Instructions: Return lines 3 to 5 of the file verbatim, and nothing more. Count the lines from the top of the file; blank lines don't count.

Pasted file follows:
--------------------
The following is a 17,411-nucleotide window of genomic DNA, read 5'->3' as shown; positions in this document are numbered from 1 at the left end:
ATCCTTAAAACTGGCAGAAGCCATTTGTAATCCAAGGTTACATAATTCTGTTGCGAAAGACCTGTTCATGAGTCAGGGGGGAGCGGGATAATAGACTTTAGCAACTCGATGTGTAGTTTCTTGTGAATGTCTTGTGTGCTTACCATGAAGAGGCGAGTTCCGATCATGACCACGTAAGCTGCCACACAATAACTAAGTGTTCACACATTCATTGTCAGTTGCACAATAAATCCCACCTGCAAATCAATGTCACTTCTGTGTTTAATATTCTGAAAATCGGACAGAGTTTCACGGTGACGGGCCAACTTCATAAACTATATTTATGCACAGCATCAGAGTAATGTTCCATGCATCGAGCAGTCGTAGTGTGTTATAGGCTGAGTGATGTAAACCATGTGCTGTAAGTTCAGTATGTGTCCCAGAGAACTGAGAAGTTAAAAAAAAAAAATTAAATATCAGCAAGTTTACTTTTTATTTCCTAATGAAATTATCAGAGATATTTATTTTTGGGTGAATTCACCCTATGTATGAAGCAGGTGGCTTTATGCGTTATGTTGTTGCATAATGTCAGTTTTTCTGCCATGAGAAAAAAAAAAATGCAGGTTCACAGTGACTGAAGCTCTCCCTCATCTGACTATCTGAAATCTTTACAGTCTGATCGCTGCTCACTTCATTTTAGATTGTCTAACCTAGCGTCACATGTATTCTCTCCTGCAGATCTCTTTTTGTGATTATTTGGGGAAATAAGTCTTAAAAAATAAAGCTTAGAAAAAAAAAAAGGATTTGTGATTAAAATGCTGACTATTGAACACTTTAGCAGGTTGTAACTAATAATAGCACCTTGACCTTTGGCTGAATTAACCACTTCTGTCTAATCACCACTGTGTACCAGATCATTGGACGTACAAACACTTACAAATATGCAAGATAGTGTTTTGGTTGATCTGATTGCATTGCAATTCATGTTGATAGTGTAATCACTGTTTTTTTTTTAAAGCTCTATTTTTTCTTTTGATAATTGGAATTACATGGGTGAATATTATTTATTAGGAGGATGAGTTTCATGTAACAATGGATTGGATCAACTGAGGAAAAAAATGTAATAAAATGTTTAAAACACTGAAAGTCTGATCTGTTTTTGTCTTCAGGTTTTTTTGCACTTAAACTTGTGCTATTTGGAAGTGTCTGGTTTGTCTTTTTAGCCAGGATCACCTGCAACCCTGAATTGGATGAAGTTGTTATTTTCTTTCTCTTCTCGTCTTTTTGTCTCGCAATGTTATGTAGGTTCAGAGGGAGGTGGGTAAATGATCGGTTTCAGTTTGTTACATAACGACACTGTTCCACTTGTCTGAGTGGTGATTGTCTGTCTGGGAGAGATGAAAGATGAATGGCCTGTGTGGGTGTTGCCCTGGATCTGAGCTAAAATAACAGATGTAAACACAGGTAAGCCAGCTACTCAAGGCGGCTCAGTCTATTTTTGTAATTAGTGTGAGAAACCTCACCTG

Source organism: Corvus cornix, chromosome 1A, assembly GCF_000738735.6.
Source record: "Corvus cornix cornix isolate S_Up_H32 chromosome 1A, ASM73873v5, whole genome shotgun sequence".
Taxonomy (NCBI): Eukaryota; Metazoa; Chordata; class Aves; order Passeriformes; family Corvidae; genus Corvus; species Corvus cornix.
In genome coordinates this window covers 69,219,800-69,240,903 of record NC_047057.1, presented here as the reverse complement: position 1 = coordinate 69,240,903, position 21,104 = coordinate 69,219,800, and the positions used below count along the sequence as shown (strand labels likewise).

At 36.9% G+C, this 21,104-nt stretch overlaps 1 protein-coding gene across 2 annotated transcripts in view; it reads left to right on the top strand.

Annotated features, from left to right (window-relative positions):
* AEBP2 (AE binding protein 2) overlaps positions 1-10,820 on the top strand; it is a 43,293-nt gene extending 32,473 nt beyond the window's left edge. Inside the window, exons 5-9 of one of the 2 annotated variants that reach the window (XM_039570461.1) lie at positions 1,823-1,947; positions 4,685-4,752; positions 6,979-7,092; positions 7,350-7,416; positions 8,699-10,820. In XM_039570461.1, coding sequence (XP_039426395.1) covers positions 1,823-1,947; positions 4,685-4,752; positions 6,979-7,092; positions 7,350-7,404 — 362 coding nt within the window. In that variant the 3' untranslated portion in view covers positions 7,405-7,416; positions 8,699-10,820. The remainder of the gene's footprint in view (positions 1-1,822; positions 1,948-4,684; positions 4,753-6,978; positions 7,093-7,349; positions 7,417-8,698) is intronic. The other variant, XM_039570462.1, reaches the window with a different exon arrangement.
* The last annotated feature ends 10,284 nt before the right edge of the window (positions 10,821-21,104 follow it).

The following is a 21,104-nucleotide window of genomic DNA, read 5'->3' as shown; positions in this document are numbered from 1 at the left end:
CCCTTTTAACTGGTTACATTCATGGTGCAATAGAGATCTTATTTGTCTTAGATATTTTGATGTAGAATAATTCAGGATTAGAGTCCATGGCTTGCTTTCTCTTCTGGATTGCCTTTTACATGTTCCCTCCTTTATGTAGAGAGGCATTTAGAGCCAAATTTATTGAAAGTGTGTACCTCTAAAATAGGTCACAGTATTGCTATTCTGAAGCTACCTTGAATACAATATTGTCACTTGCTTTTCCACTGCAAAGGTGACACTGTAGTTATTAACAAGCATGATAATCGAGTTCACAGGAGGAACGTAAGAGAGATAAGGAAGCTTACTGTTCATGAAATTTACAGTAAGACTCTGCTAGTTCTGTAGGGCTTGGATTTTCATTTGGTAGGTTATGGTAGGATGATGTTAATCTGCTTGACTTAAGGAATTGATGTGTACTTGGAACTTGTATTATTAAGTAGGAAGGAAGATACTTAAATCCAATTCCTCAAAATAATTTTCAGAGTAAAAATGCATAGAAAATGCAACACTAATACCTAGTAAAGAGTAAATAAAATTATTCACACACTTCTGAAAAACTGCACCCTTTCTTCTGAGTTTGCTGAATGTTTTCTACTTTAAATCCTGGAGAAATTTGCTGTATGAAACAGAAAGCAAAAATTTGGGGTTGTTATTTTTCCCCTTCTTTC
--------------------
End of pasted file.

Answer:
Source organism: Corvus cornix, chromosome 1A, assembly GCF_000738735.6.
Source record: "Corvus cornix cornix isolate S_Up_H32 chromosome 1A, ASM73873v5, whole genome shotgun sequence".
Taxonomy (NCBI): Eukaryota; Metazoa; Chordata; class Aves; order Passeriformes; family Corvidae; genus Corvus; species Corvus cornix.